Studies show the protective effect of the Amendment on the Brazilian public health spending, and its repercussion for the significant increase in the participation of state and municipal governments in SUS financing29,39. In 2000, when the EC Nº 29 was approved, the states accounted for 18.6% of public resources allocated to the SUS. In 2010, this share increased to 26.4%, corresponding to an increased contribution of funds of about 200% (from R$ 12 billion in 2000 to R$ 36.3 billion in 2010)39.

Increased health spending also expresses the commitments and priorities of governments in developing their policies, coordinating nationally induced strategies, and regionalizing health in the context of the 2000s27. This process resulted in increased investment and strengthened partnerships and public-private articulation in the organization of networks and the provision of specialized services40,41.

Noteworthy are the differences found for the set of states and their regional aggregates. While the trends in NCRpc and HEpc in the period were similar, the revenue and expenditure levels were different among regions, as evidenced by the results of the coefficients of variation. These results suggest possible differentiated effects of the crisis due to budget revenue components, as well as the priorities given by the Brazilian states to the governmental expenses.

Worth mentioning is that the challenge of balancing public finances is particularly marked for states, given the fiscal austerity policies adopted by the federal government and their effects on SUS financing mechanisms. Vieira42 affirms that, in times of crisis, countries tend to reduce public spending to tighten the fiscal environment or adhere to conditions granted by international lending institutions. In this study, the low proportion of health-related revenues in state budgets may be related to the prioritization of municipalities in the decentralization process, but also the containment of federal expenditures, which tends to be aggravated by the freezing of primary Federal Government spending provided for in the Constitutional Amendment 9543.

Funcia44 showed that, in 2017, the health financing of the population has already suffered losses. Federal expenditures concerning health actions and services were adversely affected: (a) concerning amounts paid by the Ministry of Health, which, although committed, settled expenses below the Constitutional level; (b) concerning financial transfers from the National Health Fund to the State and Municipal Health Funds, which showed real decrease with nominal variations below the IPCA/IBGE; (c) and concerning variations related to financial transfers of financing blocks that evidenced nominal and real decrease in four of the six blocks44.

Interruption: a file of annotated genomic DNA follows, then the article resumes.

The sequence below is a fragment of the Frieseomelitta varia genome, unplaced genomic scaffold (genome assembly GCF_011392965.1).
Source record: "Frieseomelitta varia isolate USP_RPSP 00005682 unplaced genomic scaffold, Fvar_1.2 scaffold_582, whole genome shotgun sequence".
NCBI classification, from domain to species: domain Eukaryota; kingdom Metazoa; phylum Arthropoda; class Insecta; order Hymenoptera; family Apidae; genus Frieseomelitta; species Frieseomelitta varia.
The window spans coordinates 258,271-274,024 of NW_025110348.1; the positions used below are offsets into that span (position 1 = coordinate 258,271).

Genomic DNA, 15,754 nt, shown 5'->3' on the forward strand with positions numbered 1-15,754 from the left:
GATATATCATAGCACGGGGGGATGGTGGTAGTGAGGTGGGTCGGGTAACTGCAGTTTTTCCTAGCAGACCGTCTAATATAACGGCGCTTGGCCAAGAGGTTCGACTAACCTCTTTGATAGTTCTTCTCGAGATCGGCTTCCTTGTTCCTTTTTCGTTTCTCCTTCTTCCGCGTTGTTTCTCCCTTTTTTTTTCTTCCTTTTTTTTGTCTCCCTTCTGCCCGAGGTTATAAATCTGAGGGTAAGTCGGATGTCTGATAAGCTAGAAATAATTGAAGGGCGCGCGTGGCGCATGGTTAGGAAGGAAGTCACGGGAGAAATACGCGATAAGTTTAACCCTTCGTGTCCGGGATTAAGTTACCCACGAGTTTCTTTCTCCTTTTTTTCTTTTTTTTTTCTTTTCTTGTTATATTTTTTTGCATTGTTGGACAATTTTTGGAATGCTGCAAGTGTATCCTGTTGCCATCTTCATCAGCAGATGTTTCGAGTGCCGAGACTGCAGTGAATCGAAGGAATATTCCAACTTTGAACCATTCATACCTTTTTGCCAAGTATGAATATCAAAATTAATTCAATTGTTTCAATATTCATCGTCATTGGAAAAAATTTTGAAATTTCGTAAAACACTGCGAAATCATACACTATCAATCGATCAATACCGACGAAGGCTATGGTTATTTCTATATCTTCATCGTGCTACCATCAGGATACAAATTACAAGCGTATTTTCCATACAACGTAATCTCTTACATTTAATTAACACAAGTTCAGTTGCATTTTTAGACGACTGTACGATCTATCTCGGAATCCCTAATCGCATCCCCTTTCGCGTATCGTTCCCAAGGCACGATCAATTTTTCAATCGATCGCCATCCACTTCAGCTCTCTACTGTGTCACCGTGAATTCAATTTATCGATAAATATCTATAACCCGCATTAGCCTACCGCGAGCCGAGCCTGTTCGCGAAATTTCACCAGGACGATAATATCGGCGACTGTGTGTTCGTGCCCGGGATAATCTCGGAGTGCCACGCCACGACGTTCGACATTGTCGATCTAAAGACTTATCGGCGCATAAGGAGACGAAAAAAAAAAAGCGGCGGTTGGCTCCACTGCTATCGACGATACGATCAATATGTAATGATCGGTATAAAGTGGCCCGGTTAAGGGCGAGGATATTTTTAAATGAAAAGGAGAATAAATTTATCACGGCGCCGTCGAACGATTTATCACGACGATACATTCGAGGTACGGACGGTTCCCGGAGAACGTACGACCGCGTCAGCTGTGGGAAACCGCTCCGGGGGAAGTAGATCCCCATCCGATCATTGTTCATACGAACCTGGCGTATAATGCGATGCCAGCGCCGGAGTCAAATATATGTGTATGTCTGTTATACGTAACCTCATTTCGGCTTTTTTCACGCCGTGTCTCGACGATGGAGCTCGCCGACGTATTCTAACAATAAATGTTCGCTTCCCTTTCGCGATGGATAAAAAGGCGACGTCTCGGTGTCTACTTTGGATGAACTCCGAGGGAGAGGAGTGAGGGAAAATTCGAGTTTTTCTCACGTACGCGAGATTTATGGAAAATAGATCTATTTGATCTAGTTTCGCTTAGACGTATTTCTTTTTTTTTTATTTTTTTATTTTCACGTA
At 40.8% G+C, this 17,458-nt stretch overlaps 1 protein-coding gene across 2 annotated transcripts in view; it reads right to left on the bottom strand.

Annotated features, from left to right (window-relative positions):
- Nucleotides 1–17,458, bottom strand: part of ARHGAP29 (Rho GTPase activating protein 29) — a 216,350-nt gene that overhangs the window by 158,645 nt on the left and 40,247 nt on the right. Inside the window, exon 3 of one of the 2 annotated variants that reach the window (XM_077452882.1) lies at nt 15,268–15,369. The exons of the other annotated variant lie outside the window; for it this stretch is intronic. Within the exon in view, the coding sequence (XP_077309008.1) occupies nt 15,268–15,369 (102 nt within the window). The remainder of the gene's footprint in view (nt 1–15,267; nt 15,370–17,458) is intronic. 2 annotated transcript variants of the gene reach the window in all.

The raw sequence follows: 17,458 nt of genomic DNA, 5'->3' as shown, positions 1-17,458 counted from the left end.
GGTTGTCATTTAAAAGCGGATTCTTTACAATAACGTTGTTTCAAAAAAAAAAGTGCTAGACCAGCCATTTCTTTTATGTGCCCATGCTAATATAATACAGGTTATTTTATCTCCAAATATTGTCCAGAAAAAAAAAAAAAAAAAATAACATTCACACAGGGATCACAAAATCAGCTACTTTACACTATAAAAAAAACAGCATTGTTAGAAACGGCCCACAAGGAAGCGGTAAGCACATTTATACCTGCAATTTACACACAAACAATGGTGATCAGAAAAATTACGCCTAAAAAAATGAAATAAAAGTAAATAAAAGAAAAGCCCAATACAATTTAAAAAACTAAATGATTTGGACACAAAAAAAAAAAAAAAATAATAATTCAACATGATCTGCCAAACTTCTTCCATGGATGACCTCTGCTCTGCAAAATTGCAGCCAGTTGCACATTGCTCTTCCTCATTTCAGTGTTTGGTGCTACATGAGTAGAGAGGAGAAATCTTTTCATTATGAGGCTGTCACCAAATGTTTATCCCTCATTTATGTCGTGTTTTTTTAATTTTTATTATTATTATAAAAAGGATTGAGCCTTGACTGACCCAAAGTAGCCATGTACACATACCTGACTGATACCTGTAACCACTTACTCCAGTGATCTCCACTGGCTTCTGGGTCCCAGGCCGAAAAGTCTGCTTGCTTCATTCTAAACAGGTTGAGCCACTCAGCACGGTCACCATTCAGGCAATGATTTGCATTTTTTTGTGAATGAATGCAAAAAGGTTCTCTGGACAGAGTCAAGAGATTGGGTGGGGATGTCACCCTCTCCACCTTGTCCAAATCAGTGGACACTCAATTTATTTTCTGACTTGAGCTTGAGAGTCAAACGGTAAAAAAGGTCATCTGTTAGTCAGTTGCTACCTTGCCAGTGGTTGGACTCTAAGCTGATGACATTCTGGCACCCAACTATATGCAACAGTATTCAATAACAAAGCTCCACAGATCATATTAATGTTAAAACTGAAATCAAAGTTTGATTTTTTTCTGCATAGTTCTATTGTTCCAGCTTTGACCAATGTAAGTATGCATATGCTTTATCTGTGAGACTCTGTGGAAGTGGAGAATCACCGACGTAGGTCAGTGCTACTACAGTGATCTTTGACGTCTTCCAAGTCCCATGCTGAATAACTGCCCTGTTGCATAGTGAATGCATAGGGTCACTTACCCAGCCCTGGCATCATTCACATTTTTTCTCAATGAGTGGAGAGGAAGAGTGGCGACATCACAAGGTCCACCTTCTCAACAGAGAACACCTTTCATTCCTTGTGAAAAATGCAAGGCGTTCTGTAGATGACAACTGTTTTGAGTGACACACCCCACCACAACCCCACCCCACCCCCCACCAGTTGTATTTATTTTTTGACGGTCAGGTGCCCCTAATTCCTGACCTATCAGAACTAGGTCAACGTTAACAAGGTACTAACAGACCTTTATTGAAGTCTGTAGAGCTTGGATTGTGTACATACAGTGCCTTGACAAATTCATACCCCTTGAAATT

With the economy facing a threat of prolonged recession, this tightening of fiscal and monetary austerity policies will tend to decrease the consumption of household and private investment, leading to a vicious circle of deceleration or even falling tax revenues, lower economic growth and a higher burden of net public debt on national income45. Also, austerity materializes as an obstacle to reducing inequalities (UNCTAD) and the human rights of the population (UN, 2018), with severe implications for the right to health46,47.

This paper has highlighted the diversity of sources and the heterogeneity of health revenues and expenditures, as well as the differential impacts of the crisis on state budgets in the regions. The maintenance of health expenditure growth in times of economic crisis and collection difficulties may be associated with the protective effect of the constitutional health linkage devices, spending commitments and priorities, as well as the mechanisms of compensation of fiscal federalism revenue sources. However, there are still challenges concerning the establishment of a transfer system that will reduce inequalities and establish greater cooperation between levels of government, in a context of austerity and substantial restrictions on Brazilian public health financing.


PC Contarato is a Ph.D. Fellow, and LD Lima is a Productivity Fellow of the National Council for Scientific and Technological Development (CNPq). The research was funded by the Academic Excellence Program of the Coordination for the Improvement of Higher Education Personnel (PROEX-CAPES) Program. This paper is the sole responsibility of the authors and does not necessarily reflect the opinion of the institutions to which they are linked. We are grateful to Professor Doctor Sol Garson for the support received in structuring the database.


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Received: April 15, 2019; Accepted: July 12, 2019; Published: August 29, 2019


PC Contarato was responsible for the design, development, collection, and preparation of the database, analysis of information, preparation of tables and figures, drafting and final review of the paper. LD Lima was responsible for the design, development, analysis of information, drafting, and final review of the paper. RM Leal was responsible for the design, analysis of information, preparation of tables, and final review of the paper.